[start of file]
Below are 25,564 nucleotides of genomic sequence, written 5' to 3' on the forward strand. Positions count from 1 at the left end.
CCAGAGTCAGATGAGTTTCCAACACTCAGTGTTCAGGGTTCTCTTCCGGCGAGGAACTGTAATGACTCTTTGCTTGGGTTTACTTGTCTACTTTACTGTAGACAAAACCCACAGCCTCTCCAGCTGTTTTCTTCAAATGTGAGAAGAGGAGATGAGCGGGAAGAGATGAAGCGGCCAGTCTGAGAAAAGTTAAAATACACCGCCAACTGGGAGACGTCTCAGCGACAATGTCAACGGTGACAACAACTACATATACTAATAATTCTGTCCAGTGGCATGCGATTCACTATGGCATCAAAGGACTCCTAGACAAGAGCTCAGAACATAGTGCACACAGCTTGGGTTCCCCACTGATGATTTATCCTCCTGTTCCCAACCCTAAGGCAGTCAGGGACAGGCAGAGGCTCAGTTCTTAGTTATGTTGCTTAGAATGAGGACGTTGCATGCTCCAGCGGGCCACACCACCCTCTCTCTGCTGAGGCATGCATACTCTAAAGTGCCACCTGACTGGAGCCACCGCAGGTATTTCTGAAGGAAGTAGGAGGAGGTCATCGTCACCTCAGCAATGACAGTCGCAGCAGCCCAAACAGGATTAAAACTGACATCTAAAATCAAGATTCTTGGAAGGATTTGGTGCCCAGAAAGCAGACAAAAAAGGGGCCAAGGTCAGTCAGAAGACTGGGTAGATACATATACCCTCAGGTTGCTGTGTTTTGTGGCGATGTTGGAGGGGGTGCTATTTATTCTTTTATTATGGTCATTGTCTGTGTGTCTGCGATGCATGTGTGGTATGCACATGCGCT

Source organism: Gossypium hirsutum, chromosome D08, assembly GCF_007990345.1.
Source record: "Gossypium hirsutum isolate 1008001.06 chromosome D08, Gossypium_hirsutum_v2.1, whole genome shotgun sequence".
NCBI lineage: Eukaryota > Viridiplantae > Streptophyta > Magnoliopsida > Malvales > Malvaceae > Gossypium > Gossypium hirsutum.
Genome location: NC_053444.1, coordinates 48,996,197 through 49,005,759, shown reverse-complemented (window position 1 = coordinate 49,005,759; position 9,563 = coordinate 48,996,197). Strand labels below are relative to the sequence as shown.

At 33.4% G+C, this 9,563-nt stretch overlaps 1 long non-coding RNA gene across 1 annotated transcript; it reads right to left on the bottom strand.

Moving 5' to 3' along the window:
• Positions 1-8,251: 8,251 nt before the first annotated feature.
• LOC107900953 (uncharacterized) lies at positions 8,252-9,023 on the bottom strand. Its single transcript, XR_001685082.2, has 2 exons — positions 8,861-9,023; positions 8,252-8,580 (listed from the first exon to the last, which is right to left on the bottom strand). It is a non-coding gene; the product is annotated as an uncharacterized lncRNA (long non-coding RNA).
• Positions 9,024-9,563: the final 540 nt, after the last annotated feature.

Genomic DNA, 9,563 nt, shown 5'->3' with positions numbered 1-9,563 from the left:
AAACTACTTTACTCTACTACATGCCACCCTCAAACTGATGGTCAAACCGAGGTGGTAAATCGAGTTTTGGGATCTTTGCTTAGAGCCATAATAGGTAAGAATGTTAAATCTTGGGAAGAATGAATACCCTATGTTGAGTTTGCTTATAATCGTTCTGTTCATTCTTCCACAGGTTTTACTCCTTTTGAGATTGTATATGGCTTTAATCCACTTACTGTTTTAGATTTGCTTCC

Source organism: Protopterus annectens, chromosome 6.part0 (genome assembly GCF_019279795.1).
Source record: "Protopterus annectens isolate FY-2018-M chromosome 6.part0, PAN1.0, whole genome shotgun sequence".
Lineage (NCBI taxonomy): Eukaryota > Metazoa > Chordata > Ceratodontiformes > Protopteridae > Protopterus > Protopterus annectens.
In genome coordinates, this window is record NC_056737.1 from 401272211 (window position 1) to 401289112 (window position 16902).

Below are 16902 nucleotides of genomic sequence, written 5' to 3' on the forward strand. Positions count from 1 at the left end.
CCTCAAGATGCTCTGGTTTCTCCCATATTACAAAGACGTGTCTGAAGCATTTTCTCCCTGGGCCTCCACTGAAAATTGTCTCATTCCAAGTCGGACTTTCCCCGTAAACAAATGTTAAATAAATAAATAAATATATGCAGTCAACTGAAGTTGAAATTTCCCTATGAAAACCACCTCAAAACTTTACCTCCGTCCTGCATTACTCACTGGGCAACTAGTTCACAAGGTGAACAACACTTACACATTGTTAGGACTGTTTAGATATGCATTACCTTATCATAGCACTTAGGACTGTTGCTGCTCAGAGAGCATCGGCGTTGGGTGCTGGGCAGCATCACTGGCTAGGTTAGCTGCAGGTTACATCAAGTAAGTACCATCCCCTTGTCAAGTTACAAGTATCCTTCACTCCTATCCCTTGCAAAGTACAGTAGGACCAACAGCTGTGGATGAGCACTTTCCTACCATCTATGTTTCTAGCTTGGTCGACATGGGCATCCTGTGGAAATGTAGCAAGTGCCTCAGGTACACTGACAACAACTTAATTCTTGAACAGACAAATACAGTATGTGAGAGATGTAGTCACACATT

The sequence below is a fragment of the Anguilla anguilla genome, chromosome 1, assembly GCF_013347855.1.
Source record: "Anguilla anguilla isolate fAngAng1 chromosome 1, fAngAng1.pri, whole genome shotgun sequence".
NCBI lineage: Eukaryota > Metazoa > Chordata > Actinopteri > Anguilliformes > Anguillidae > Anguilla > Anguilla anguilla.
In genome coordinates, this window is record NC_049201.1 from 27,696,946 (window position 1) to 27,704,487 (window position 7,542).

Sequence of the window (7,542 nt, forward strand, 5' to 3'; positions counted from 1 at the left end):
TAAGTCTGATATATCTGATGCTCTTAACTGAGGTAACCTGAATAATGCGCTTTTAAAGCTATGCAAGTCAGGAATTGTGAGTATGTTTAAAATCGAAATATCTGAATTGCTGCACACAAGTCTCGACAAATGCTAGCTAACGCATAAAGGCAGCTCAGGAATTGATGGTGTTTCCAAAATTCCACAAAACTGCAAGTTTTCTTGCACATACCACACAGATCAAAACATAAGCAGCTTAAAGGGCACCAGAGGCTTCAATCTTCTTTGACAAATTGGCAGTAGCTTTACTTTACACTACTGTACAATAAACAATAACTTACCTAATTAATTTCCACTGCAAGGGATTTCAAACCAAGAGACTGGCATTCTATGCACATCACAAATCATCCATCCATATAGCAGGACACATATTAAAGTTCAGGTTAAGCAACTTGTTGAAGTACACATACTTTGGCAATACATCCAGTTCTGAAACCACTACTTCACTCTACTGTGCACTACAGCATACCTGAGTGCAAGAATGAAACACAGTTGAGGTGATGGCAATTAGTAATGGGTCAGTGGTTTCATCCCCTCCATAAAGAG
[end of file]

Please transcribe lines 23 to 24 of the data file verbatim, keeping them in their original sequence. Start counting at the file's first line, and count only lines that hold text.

In genome coordinates, this window is record NC_049201.1 from 27,696,946 (window position 1) to 27,704,487 (window position 7,542).

Sequence of the window (7,542 nt, forward strand, 5' to 3'; positions counted from 1 at the left end):